KIPP Baton Rouge schools would have a school day lasting about an hour longer than traditional public schools in town, but would otherwise follow a normal school calendar for the year.

Like many of the applicants, it’s unclear from the applications where KIPP plans to open its three schools. KIPP’s proposed budget sets aside no money for rent or for construction. It could lease property from the parish school system, but school officials have been reluctant to do that in recent years, leading most charter school to hunt for their own facilities.

Attempts to reach officials with KIPP New Orleans on Friday to discuss its application were unsuccessful.

BASIS, fresh off opening a school this year next to Woman’s Hospital, is moving quickly to expand, saying it already has hundreds of children on its waiting list for next year.

“Our decision to propose a second site in Baton Rouge is driven by demand from parents that we are unable to meet with our current seat capacity,” the group says in its application.

The group, which is  based in Scottsdale, Arizona, operates 27 schools. It made a name for itself when its high schools began topping "best-of" high school lists.

Its initial Baton Rouge school has almost 400 students in kindergarten to fourth grade. It will eventually expand all the way to 12th grade.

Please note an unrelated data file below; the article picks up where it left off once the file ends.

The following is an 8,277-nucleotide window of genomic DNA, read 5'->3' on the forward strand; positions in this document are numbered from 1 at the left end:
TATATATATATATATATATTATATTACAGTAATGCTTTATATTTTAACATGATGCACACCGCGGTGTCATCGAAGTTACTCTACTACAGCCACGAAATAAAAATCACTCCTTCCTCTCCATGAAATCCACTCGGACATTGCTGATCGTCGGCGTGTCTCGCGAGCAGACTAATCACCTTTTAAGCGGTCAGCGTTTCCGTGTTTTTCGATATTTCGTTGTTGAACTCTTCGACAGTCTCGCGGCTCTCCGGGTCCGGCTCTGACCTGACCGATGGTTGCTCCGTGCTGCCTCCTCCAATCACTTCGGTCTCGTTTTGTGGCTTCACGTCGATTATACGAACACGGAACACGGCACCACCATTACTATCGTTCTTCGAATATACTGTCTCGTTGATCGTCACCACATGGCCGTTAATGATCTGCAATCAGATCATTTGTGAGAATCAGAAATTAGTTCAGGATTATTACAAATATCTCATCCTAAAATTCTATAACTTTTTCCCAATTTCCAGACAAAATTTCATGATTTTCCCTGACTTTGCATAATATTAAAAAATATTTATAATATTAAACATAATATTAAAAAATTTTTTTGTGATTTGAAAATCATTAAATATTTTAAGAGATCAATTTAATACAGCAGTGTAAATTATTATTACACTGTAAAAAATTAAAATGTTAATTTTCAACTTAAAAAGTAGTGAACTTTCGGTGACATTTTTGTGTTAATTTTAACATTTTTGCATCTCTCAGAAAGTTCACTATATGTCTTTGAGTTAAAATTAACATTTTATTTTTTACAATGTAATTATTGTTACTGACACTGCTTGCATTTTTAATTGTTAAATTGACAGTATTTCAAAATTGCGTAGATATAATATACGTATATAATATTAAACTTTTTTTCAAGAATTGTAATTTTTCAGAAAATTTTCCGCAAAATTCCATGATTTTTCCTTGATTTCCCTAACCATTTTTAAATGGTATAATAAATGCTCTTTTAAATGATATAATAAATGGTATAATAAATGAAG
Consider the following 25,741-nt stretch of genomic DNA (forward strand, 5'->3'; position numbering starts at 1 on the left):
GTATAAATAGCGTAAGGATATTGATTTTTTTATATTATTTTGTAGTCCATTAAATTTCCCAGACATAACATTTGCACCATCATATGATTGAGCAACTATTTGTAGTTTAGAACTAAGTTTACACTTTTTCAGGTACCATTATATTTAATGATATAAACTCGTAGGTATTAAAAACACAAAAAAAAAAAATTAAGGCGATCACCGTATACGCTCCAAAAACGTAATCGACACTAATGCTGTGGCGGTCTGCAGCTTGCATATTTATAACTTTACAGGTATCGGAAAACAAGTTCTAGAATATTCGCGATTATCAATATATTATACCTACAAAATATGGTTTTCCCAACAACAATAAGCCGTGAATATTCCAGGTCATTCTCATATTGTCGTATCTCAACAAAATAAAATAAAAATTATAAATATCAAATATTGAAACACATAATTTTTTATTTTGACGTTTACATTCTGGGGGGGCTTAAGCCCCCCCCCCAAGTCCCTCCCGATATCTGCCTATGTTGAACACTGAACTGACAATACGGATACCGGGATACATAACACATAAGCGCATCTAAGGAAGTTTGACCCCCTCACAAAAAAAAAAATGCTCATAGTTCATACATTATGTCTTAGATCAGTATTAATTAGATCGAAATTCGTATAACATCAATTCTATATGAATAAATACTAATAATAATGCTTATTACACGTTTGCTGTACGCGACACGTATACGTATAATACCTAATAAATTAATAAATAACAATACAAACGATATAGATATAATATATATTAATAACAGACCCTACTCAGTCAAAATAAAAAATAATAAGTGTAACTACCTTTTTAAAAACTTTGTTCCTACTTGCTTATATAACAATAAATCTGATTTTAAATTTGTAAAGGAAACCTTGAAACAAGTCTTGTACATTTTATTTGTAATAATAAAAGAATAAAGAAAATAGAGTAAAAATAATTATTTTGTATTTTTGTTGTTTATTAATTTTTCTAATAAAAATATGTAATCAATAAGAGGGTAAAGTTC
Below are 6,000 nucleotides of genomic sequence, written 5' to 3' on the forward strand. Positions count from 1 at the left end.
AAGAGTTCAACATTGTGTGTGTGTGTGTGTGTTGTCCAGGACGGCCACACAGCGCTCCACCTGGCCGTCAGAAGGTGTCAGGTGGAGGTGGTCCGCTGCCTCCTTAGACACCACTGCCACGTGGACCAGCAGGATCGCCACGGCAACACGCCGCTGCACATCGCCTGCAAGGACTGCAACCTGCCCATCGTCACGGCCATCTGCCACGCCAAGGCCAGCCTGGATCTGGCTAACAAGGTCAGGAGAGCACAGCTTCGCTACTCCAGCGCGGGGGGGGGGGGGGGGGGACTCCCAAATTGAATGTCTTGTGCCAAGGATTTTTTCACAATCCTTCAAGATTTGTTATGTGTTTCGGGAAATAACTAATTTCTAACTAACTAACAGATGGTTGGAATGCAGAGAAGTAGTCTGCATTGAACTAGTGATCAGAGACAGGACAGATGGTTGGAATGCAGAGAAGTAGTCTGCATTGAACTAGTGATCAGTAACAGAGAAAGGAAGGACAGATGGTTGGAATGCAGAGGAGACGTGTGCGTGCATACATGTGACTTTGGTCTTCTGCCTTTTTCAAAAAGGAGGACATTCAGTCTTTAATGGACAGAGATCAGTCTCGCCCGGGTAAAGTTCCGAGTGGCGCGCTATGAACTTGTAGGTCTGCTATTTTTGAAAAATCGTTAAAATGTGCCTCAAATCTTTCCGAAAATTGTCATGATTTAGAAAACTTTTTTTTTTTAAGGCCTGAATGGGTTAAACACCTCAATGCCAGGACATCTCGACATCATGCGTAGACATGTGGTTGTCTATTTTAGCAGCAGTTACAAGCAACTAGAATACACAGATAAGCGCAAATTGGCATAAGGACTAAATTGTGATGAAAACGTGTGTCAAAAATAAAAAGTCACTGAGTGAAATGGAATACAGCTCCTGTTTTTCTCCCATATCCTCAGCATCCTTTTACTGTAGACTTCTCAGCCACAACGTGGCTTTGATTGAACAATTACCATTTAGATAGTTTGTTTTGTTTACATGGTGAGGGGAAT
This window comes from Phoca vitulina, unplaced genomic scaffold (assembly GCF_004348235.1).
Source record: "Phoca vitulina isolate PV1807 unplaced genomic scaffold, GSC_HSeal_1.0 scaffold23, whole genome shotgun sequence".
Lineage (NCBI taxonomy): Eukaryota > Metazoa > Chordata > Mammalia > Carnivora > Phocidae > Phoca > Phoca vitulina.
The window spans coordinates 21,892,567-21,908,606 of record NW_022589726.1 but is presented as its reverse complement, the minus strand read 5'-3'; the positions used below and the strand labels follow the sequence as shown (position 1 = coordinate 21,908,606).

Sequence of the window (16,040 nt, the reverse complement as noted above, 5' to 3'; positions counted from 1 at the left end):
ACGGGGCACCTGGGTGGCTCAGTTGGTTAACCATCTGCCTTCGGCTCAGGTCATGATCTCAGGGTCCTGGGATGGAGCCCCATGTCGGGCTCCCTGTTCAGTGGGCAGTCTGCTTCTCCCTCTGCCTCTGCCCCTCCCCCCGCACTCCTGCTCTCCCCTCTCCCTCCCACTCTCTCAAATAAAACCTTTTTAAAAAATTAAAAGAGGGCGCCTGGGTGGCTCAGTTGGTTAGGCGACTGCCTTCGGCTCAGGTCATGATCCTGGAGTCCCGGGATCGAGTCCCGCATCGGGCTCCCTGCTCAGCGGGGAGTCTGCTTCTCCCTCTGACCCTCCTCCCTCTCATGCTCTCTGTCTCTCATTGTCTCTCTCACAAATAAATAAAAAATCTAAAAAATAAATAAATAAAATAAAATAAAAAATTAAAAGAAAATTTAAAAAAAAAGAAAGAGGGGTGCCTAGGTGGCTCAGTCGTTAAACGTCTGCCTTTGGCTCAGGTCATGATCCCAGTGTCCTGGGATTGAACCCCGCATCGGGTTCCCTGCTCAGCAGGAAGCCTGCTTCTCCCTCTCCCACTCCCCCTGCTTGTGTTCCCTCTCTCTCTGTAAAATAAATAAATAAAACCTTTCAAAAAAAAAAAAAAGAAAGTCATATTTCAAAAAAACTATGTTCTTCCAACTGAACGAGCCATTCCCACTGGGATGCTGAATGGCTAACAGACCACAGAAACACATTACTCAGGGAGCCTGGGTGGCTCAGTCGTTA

Its second Baton Rouge school — no potential location is mentioned — would start with 450 students and stop at sixth grade. It would eventually have as many as 1,000 students in K-12, mirroring the makeup of its first school.

BASIS Schools have been criticized elsewhere for not educating many children from poor backgrounds or students suffering from disabilities. BASIS pledged in its contract to recruit more children from poor backgrounds to comply with a state law requiring charter schools to mirror the socio-economics of their school districts that grant them charters.

Its Baton Rouge school is more diverse than other schools in the network, but less diverse than other Baton Rouge schools.

For instance, about 34 percent of the students at BASIS’ Baton Rouge qualify for public assistance programs, better than the 20 percent of such children it initially thought it would attract. Still, that’s far less than the 76 percent of children in the parish school system and 69 percent of the public schoolchildren in Louisiana who qualify for such programs, a category known as “economically disadvantaged.”

In its proposal for a new school, BASIS, sets its target for such children at just 10 percent, a target far below the targets of the other charter school applicants the school system is considering.

CSAL and Heli are popular, locally based charter school groups seeking to expand, both citing parent demand.

CSAL — that stands for Community School for Apprenticeship Learning — opened in 1997 with a middle school, later adding a popular high school and an online school to its network.

Its proposed new elementary school would start with about 175 students in grades kindergarten to two and expand over time. In 2023, the school would add a fifth grade and stop there, with as many as 480 students.

Helix Community Schools opened its lone school, Mentorship Academy, in downtown Baton Rouge in 2010. That school has about 500 students.

It’s proposing to dramatically expand its network. A new K-8 school, called Mentorship Legal Academy, would be a feeder into the downtown high school.

The K-12 school, Helix Aviation Academy, would have an elementary and high school on the same campus. Both schools would start with about 120 sixth-graders each. By 2026, they could enroll as many as 3,200 students overall.

Follow Charles Lussier on Twitter, @Charles_Lussier.